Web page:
Minecraft, the uber-popular sandbox building game launched nearly a decade ago, is being used for much more than playtime. The software has found itself home to everything from virtual music festivals to virtual libraries in the recent past.
Now designers are using it as a playground for artificial intelligence (AI). The Generative Design in Minecraft competition (GDMC) asks users to create an AI architect and then have it build a realistic town or village in the virtual landscape. The GDMC is run by a group of Ph.D. students and professors at NYU, and this month’s competition marks its third iteration.
The rules are simple: write an AI program capable of producing a “functional, aesthetic and believable” settlement on an unknown Minecraft map. The submitted algorithm is then run on three maps — judging is completed based on the output.
This is all in good fun for now. But it’s also a look at just how powerful Minecraft can be as a planning and testing ground for real-world applications.
Pushing the limits — The GDMC is incredibly open-ended, as far as competitions go. That’s because it’s meant to be a hotbed for creative AI ideas.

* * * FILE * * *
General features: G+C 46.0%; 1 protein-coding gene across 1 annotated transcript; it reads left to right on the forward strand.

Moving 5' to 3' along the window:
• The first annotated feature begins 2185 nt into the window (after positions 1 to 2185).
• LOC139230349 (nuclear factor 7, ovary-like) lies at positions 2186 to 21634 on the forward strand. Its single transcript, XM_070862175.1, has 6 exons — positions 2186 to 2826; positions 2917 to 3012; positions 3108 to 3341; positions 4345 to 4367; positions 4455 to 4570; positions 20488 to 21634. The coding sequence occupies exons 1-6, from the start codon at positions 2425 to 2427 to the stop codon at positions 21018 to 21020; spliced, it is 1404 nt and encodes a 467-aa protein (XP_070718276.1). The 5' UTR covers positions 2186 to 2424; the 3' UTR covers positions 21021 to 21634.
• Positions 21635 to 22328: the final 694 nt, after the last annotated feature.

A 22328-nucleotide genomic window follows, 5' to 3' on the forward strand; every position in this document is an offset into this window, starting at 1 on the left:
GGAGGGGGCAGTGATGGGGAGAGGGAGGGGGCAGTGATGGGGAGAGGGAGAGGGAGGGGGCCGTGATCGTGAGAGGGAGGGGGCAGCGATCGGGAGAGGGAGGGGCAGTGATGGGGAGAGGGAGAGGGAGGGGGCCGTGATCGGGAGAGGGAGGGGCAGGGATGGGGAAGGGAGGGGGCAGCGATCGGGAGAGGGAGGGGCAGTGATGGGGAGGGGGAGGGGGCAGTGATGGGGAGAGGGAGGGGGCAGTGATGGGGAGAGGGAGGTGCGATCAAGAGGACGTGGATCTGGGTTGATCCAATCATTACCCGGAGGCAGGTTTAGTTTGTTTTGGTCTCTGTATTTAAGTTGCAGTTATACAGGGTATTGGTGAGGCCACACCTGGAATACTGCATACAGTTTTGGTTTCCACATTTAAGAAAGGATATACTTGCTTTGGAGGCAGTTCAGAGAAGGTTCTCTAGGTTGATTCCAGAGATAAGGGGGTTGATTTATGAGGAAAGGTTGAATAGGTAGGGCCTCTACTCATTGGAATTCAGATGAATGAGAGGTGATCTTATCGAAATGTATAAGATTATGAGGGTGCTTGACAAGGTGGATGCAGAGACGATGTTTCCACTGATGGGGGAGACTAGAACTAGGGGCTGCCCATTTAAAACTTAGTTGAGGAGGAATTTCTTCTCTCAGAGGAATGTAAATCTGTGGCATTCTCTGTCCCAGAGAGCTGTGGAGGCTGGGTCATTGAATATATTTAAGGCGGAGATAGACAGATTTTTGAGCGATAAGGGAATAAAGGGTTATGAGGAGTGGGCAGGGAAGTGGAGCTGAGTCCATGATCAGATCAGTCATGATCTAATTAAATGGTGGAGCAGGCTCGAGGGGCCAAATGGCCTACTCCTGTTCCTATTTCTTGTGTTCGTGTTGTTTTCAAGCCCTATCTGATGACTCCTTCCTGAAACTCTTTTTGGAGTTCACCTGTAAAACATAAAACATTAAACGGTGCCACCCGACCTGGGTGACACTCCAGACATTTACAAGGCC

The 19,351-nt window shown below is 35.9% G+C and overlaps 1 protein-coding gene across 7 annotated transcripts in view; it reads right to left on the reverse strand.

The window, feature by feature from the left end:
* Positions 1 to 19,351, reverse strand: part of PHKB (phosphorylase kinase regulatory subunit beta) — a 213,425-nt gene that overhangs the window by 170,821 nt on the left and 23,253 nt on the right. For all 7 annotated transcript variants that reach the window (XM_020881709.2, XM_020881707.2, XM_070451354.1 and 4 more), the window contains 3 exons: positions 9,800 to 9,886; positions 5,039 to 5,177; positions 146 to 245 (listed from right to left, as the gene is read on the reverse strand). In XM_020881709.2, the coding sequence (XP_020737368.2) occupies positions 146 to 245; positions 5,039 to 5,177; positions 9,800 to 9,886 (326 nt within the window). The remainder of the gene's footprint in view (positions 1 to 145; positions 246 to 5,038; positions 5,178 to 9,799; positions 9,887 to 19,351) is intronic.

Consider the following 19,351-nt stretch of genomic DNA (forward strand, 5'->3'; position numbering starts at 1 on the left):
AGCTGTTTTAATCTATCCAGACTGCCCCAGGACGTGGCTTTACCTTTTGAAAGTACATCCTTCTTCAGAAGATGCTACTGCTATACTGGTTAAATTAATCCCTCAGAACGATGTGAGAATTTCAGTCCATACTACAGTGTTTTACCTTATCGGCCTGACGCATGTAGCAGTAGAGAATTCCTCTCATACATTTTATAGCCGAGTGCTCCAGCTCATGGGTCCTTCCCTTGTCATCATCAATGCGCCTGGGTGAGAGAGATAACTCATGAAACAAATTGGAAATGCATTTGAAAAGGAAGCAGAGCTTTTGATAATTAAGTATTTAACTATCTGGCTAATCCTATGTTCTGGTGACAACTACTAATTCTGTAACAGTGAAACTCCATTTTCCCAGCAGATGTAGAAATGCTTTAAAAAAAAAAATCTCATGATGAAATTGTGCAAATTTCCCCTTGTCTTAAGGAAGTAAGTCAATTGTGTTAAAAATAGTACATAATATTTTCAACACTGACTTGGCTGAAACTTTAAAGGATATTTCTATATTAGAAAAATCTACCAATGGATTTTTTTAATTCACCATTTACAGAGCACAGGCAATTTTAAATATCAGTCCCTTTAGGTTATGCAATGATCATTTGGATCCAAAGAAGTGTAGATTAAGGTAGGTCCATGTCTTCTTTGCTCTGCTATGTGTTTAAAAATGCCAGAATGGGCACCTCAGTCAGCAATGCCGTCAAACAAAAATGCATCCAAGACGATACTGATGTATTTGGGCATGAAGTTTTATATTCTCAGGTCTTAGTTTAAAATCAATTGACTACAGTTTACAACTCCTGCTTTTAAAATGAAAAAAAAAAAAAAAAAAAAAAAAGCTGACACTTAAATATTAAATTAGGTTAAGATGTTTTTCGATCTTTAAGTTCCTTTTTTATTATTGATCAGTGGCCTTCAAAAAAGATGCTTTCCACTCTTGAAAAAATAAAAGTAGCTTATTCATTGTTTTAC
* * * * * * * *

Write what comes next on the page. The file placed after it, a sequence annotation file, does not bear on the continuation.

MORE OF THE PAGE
Judging is completed on four levels: aesthetic appeal, usability of the layout, adaptation to specific locale, and the narrative evoked by the design. The panel of eight judges includes everyone from archaeologists to game designers to architects.
Keeping everything open-ended — including the maps used for judging — means the artificial intelligence needs to be able to plan for many different circumstances.
Real-world implications — The structures in Minecraft aren’t “real,” per se, but the algorithms being used to create them certainly are. The competition isn’t necessarily built with the real world in mind, but that doesn’t mean its results won’t carry over to reality.
Urban planning is inherently tricky because of its scale. You can’t just build a city with ambitious, future-forward designs — it’s much too costly, for one thing, and knowing whether or not the designs are actually livable can take a very long time.
Minecraft takes away that risk by putting designs in simulation mode. AI isn’t going to be designing actual, livable cities any time soon, but it’s already being used toward making them better. AI planning simulations are helping to analyze fault points in existing city structures. Some day it could be used to better our living situations and make cities more livable than ever before.
As long as we still have a planet to build them on, that is. Maybe we’ll all just stay inside and exist in a Minecraft simulation instead.